Having created the coalition platform–no small task–we can begin in earnest to work in unison, as a large and diverse bloc of voters. Having a coalition platform that is clear and issue-based gives us the ability to quickly describe in short order where a candidate in any given party of the coalition stands. Vetting becomes easy. The result is that we increase our ability to vote as a bloc. As individual voters, we will still vote as we choose, but by voting over party lines where possible, we are collectively voting for the coalition platform itself. We are furthering the collective end of that platform. This is no small achievement.
Parties are going to disagree on various issues. Candidates within parties may disagree on issues. Two candidates may, for instance, have different stances on student debt and how to solve this problem. However, if it is not an issue of the coalition platform, the coalition has no basis for acting, has no ground for vetting candidates. This is federalism. This allows an added measure of diversity of thought, opinion, and solutions to reign, and allows parties and candidates to diversify, angle themselves, and appeal to the varied needs and hopes of voters on issues beyond the coalition platform. But in that coalition platform, we vote as a bloc. There would be risk that should the coalition stray from its exclusive focus on the platform, that it might end in bias for or against a given party. There is also a risk that the coalition will become watered down and lose sight of those things the member parties collectively deem crucial. Stay the course.
Member organizations need not be political parties to join the coalition. These can be politically oriented organizations such as labor unions, but in all cases must be politically oriented in purpose, and must agree to support the coalition platform.
In doing all of this, it would be easier for 10 parties to gain ballot access for one candidate, than for 10 parties to gain ballot access for 10 candidates. In doing this, the coalition would then act as the coordinating body of the respective member parties, perhaps with leadership roles on a rotational basis. In doing this, it would act as the clearinghouse of information, vetting, marches, and protests. The coalition would act to coordinate resources for gaining ballot access, increasing the number of signatures needed for a given petition or candidate. The reputation of the coalition would share in the successes of each member party, would improve public opinion of each party submitting to the common cause, would increase experience among smaller parties, and would improve awareness of the coalition, the parties, and above all the platform.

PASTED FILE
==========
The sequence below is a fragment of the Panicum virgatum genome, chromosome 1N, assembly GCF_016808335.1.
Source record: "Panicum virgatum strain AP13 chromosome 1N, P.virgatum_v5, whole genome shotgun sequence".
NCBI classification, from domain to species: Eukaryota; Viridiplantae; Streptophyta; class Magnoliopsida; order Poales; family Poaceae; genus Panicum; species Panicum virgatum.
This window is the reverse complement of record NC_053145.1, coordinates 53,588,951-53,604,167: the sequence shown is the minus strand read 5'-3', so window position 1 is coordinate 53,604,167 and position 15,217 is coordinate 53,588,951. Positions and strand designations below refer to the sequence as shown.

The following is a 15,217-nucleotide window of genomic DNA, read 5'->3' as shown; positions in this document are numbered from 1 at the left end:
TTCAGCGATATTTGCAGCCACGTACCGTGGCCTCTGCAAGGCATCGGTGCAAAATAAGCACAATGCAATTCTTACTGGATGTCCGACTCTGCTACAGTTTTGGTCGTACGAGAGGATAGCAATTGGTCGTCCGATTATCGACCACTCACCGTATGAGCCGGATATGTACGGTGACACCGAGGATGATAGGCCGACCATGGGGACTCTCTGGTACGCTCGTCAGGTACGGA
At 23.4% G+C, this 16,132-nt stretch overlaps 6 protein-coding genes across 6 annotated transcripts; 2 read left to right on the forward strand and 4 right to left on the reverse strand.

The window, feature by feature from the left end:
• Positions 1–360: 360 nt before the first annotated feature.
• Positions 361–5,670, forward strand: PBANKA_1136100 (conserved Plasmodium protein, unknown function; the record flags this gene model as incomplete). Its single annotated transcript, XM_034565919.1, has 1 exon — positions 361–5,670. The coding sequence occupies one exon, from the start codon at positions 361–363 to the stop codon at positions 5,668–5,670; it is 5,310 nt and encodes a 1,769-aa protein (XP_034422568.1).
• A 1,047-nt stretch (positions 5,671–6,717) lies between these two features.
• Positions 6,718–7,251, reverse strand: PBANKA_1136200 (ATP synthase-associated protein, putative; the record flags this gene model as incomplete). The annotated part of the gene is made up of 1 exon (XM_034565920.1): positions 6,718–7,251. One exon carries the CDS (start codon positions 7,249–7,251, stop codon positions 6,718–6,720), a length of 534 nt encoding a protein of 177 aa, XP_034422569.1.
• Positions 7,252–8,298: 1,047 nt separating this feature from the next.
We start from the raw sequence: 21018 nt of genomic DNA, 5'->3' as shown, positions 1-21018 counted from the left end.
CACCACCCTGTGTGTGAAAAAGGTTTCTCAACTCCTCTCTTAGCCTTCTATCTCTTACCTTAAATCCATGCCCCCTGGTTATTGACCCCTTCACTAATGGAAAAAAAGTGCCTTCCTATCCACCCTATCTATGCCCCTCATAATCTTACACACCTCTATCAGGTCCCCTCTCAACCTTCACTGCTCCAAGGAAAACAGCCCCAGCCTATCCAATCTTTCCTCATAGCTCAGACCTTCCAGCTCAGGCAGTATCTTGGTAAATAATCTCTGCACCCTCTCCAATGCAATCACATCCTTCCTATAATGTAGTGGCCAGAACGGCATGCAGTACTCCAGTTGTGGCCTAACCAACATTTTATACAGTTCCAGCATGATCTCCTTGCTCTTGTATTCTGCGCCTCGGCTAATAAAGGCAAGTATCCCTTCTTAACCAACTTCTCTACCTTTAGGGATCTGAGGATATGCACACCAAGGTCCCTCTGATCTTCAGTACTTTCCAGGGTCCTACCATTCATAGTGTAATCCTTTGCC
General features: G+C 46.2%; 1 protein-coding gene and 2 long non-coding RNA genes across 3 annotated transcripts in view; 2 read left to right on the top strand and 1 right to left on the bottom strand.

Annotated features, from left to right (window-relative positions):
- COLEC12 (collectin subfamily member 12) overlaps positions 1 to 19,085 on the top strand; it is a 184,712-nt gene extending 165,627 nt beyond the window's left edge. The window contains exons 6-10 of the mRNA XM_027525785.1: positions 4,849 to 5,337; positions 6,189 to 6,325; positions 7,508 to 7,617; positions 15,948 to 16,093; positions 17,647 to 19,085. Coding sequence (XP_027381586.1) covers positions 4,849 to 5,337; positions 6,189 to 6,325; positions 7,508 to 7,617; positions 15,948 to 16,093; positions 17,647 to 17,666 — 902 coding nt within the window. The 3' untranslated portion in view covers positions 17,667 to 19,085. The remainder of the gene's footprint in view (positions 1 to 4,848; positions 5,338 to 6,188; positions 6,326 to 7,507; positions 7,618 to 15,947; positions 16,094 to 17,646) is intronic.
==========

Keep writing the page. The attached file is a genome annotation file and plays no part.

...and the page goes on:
There are numerous other benefits to the formation of a coalition. The greatest of these is that every progressive leader elected to office will have the coalition as their anchor point and will be less likely to get lost in the crowd of major parties. Should the coalition succeed in electing just three coalition party officials to the current Senate, for example, replacing Republicans, both Democrats and Republicans would then find themselves in minority. This electoral wedge would force progressive Democrats to work with the coalition, or lose more ground for working around us with Republicans.
A Call to Progressive Coalition
The portrait that is being painted here is one of incentive. This call to coalition proposes to federate the progressive third parties around a people’s platform. As the coalition gains in strength, credibility, and legitimacy, more third parties will wish to join. It will simply be beneficial to do so. The goal is a diverse body of member parties, working together on agreed upon core issues, adding voices to a chorus where there once was the roar of a disorganized crowd. In attempting to create lift, a coalition would add the pressure of increased numbers, and in organizing, uniting, would move the fulcrum for increased leverage.
If we unite, we win.